i) Automatic external cross-linking should be supported, e.g. to all the documentation sections offered at Especially within the reference documentation, automatic link markup would be good to have, without authors having to dig up links or add markup to the relevant keywords.
j) The tool-chain required to build documentation should be available from a reasonably standard system, such as the current Debian stable.
k) Something similar to the custom macro definition feature of Tex-info as described in The Beast Documentation Quest (1) should be offered by the new documentation system as well if at all possible.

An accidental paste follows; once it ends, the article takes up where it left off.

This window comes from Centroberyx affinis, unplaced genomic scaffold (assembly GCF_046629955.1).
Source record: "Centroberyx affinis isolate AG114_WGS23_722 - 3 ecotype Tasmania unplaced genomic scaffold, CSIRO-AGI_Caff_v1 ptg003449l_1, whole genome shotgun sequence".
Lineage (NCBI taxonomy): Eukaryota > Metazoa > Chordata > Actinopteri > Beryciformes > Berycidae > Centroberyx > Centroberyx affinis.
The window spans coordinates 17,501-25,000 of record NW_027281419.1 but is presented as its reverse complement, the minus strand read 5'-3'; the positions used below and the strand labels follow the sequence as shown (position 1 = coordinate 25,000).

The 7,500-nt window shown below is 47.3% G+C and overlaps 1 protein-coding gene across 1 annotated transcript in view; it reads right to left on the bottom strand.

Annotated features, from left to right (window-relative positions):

The above requirements at hand, i looked around quite a bit to find a documentation tool that would allow me to fulfil all or most of them.
It turned out that (a) and (g) definitely were amongst the harder ones, while (i) was mostly solved already by the old documentation system with regards to link indexing. There, we used a Perl script to extract various kind of (source code identifier, tuples from This scrip even covered enum values, something that gtk-doc does not generate own index lists for.
One of the next things i was to find out, was that many tools don’t deliver HTML output as nice as that generated by gtk-doc. But then, even the very long-term plans for gtk-doc do not include extension towards C++ parsing…